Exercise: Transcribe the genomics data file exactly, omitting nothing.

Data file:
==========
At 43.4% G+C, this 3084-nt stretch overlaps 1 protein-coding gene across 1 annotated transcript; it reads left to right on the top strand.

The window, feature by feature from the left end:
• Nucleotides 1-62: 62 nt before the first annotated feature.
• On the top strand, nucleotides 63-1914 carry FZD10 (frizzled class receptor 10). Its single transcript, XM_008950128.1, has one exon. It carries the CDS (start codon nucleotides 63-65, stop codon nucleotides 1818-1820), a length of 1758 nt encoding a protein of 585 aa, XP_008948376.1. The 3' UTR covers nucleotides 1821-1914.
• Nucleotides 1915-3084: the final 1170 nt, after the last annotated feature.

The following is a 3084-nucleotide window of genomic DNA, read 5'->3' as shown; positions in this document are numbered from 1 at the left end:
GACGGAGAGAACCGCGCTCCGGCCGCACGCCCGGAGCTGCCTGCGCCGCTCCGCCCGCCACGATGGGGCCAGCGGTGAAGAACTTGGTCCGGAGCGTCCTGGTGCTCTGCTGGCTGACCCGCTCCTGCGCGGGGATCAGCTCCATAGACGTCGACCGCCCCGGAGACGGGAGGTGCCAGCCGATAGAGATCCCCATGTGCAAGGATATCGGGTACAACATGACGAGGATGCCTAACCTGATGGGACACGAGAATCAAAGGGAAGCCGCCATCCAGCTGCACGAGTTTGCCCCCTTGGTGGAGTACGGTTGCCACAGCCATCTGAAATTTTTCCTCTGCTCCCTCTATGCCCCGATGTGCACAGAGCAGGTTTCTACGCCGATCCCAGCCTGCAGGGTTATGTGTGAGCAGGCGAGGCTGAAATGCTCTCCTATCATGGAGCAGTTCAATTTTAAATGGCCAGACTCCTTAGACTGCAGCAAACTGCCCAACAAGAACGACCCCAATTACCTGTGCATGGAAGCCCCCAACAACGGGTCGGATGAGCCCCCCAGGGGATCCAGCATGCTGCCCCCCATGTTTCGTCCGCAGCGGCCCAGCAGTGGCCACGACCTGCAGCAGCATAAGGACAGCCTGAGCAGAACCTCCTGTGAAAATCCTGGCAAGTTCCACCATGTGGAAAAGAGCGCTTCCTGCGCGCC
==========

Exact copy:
At 43.4% G+C, this 3084-nt stretch overlaps 1 protein-coding gene across 1 annotated transcript; it reads left to right on the top strand.

The window, feature by feature from the left end:
• Nucleotides 1-62: 62 nt before the first annotated feature.
• On the top strand, nucleotides 63-1914 carry FZD10 (frizzled class receptor 10). Its single transcript, XM_008950128.1, has one exon. It carries the CDS (start codon nucleotides 63-65, stop codon nucleotides 1818-1820), a length of 1758 nt encoding a protein of 585 aa, XP_008948376.1. The 3' UTR covers nucleotides 1821-1914.
• Nucleotides 1915-3084: the final 1170 nt, after the last annotated feature.

The following is a 3084-nucleotide window of genomic DNA, read 5'->3' as shown; positions in this document are numbered from 1 at the left end:
GACGGAGAGAACCGCGCTCCGGCCGCACGCCCGGAGCTGCCTGCGCCGCTCCGCCCGCCACGATGGGGCCAGCGGTGAAGAACTTGGTCCGGAGCGTCCTGGTGCTCTGCTGGCTGACCCGCTCCTGCGCGGGGATCAGCTCCATAGACGTCGACCGCCCCGGAGACGGGAGGTGCCAGCCGATAGAGATCCCCATGTGCAAGGATATCGGGTACAACATGACGAGGATGCCTAACCTGATGGGACACGAGAATCAAAGGGAAGCCGCCATCCAGCTGCACGAGTTTGCCCCCTTGGTGGAGTACGGTTGCCACAGCCATCTGAAATTTTTCCTCTGCTCCCTCTATGCCCCGATGTGCACAGAGCAGGTTTCTACGCCGATCCCAGCCTGCAGGGTTATGTGTGAGCAGGCGAGGCTGAAATGCTCTCCTATCATGGAGCAGTTCAATTTTAAATGGCCAGACTCCTTAGACTGCAGCAAACTGCCCAACAAGAACGACCCCAATTACCTGTGCATGGAAGCCCCCAACAACGGGTCGGATGAGCCCCCCAGGGGATCCAGCATGCTGCCCCCCATGTTTCGTCCGCAGCGGCCCAGCAGTGGCCACGACCTGCAGCAGCATAAGGACAGCCTGAGCAGAACCTCCTGTGAAAATCCTGGCAAGTTCCACCATGTGGAAAAGAGCGCTTCCTGCGCGCC